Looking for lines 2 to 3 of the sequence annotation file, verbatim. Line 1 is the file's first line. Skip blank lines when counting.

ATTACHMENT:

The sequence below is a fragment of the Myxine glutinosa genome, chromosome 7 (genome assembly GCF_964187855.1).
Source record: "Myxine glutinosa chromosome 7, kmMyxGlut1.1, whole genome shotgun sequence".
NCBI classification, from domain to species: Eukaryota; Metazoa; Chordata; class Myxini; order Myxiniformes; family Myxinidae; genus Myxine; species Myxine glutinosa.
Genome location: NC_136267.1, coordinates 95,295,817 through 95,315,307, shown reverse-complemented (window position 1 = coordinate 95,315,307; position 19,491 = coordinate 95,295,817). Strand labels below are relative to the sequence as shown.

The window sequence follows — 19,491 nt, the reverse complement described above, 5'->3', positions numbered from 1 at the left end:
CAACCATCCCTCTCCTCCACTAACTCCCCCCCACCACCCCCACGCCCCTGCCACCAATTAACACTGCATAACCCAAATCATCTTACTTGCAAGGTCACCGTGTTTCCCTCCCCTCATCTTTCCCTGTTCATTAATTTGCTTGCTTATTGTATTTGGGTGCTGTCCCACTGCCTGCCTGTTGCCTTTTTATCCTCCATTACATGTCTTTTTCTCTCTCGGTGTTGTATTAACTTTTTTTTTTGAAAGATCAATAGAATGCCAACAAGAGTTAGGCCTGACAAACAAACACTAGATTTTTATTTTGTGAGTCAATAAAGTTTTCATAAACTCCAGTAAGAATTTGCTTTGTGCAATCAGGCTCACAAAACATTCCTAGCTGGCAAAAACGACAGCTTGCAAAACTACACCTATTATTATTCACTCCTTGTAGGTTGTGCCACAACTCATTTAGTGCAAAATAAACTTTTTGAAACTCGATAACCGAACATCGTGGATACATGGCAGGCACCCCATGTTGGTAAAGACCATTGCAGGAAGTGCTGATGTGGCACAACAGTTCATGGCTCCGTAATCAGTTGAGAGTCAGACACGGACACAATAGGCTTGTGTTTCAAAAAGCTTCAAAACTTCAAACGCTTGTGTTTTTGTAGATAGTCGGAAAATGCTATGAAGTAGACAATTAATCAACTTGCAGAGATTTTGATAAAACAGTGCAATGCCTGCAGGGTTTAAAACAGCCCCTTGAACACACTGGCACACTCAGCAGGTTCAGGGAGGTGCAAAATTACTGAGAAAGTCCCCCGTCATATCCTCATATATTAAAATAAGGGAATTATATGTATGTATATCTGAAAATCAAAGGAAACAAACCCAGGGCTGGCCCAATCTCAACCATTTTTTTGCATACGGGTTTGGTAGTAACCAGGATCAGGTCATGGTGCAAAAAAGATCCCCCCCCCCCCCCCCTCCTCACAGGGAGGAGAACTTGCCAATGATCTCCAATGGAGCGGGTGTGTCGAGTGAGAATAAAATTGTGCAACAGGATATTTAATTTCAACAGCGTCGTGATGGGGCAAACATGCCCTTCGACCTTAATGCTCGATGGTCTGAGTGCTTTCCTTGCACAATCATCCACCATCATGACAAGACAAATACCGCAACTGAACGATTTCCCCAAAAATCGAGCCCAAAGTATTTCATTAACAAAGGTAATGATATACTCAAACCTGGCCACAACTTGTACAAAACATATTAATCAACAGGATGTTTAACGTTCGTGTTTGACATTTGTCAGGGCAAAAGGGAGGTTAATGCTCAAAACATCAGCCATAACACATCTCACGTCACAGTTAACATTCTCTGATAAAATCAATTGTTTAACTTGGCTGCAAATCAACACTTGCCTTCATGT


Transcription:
Source record: "Myxine glutinosa chromosome 7, kmMyxGlut1.1, whole genome shotgun sequence".
NCBI classification, from domain to species: Eukaryota; Metazoa; Chordata; class Myxini; order Myxiniformes; family Myxinidae; genus Myxine; species Myxine glutinosa.